"Good-day," said the Dragon-Fly. "Where shall I lay my eggs?"
"Oh, you are sure to find some place," answered the flower. "Sit down for a bit, and tell me if you are any happier now than when you were crawling up and down my stalk, a little ugly Larva."
"Where shall I lay my eggs? Where shall I lay my eggs?" screamed the Dragon-Fly, and flew humming around from place to place, laid one here and one there, and finally seated itself, tired and weary, on one of the leaves.
"Well?" said the Water-Lily.
"Oh, it was better in the old days--much better," sighed the Dragon-Fly. "The sunshine is really delightful, and it is a real pleasure to fly over the water; but I have no time to enjoy it. I have been so terribly busy, I tell you. In the old days I had nothing to think about; now I have to fly about all day long to get my silly eggs disposed of. I haven't a moment free. I have scarcely time to eat."
"Didn't I tell you so?" cried the Water-Lily in triumph. "Didn't I prophesy that your happiness would be hollow?"
"Good-bye," sighed the Dragon-Fly. "I have not time to listen to your disagreeable remarks. I must lay some more eggs." But just as it was about to fly off the Starling came.
"What a pretty little Dragon-Fly!" it said; "it will be a delightful tit-bit for my little ones."
Snap! it killed the Dragon-Fly with its bill, and flew off with it.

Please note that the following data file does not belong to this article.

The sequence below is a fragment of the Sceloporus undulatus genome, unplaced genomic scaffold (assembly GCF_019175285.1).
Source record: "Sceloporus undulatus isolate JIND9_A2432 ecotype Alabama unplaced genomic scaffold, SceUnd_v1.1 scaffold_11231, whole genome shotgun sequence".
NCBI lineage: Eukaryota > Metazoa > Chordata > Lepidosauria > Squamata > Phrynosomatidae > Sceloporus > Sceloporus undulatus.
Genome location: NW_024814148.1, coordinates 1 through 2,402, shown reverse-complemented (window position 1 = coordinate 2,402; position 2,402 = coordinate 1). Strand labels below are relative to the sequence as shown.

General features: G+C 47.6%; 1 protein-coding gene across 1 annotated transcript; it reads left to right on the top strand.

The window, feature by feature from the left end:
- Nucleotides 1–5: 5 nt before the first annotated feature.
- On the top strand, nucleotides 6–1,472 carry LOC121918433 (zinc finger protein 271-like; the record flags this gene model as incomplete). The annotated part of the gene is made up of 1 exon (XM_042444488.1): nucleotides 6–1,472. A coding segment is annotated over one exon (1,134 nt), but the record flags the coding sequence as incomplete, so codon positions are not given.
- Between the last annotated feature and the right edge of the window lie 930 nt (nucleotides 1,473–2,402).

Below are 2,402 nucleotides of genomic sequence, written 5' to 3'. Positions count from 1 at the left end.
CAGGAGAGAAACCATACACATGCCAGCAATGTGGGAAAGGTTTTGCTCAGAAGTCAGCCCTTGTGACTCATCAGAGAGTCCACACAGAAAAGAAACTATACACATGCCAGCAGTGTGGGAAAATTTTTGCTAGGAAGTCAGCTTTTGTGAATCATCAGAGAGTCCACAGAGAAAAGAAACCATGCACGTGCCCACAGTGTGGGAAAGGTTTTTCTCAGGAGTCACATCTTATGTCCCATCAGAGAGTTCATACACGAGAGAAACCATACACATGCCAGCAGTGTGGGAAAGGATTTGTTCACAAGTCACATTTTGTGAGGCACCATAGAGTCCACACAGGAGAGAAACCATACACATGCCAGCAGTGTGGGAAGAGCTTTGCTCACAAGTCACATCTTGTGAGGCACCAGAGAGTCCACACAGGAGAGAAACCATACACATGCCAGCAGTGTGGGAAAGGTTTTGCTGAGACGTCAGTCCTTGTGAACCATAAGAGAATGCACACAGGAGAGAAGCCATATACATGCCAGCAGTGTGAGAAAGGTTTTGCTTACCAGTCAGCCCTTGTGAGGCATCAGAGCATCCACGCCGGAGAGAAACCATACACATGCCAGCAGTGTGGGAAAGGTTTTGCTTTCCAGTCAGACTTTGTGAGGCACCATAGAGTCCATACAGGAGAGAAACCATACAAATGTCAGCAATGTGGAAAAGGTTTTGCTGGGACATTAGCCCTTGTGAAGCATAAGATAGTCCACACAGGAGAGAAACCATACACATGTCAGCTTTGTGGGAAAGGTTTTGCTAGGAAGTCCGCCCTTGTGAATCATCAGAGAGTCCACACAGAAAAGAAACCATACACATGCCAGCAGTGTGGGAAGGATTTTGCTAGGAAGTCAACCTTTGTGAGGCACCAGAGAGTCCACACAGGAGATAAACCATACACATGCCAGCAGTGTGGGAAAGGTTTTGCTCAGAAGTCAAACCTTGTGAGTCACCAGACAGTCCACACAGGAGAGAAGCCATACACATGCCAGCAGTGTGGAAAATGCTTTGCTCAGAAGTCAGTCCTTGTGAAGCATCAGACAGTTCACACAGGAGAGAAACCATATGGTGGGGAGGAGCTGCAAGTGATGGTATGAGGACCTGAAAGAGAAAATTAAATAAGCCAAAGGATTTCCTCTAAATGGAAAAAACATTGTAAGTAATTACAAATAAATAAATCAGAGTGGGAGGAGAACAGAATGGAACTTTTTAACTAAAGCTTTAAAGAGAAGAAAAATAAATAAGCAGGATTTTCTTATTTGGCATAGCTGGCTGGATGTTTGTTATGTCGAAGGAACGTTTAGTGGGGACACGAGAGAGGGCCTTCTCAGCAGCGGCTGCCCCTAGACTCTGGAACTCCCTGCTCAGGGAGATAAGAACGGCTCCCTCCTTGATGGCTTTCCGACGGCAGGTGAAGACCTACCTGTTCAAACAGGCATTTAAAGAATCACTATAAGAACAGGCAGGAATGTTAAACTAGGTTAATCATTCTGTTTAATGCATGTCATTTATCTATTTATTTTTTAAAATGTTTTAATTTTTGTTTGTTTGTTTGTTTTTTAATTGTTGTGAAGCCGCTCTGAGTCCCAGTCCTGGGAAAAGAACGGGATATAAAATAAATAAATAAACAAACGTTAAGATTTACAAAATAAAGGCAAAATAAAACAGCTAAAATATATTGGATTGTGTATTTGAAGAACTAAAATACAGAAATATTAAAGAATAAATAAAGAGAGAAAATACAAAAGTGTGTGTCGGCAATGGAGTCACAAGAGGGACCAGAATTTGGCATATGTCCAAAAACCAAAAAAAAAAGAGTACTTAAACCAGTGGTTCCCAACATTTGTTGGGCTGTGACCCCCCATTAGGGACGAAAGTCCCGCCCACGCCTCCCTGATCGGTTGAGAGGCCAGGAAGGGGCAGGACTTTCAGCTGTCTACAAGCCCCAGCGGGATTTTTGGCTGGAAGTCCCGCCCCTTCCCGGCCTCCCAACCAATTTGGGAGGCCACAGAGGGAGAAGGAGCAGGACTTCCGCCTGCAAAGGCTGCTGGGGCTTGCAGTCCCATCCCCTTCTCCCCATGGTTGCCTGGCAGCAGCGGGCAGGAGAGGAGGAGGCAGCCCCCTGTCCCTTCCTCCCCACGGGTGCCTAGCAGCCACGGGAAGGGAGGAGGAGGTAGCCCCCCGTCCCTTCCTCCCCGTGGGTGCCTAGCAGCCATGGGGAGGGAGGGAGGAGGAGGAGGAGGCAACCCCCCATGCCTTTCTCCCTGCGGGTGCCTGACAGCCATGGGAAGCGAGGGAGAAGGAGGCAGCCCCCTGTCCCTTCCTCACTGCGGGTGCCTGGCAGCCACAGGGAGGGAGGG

"What a shocking thing!" cried the Water-Lily, as its leaves shook with terror. "Those animals! those animals! They are funny creatures. I do indeed value my quiet, peaceful life. I harm nobody, and nobody wants to pick a quarrel with me. I am very luck--"
It did not finish what it was saying, for at that instant a boat came gliding close by. "What a pretty little Water-Lily!" cried Ellen, who sat in the boat. "I will have it!" She leant over the gunwale and wrenched off the flower. When she had got home she put it in a glass of water, and there it stood for three days among a whole company of other flowers.
"I can't make it out," it said on the morning of the fourth day. "I have not come off a bit better than that miserable Dragon-Fly."
"The flowers are now withered," said Ellen, and she threw them out of the window.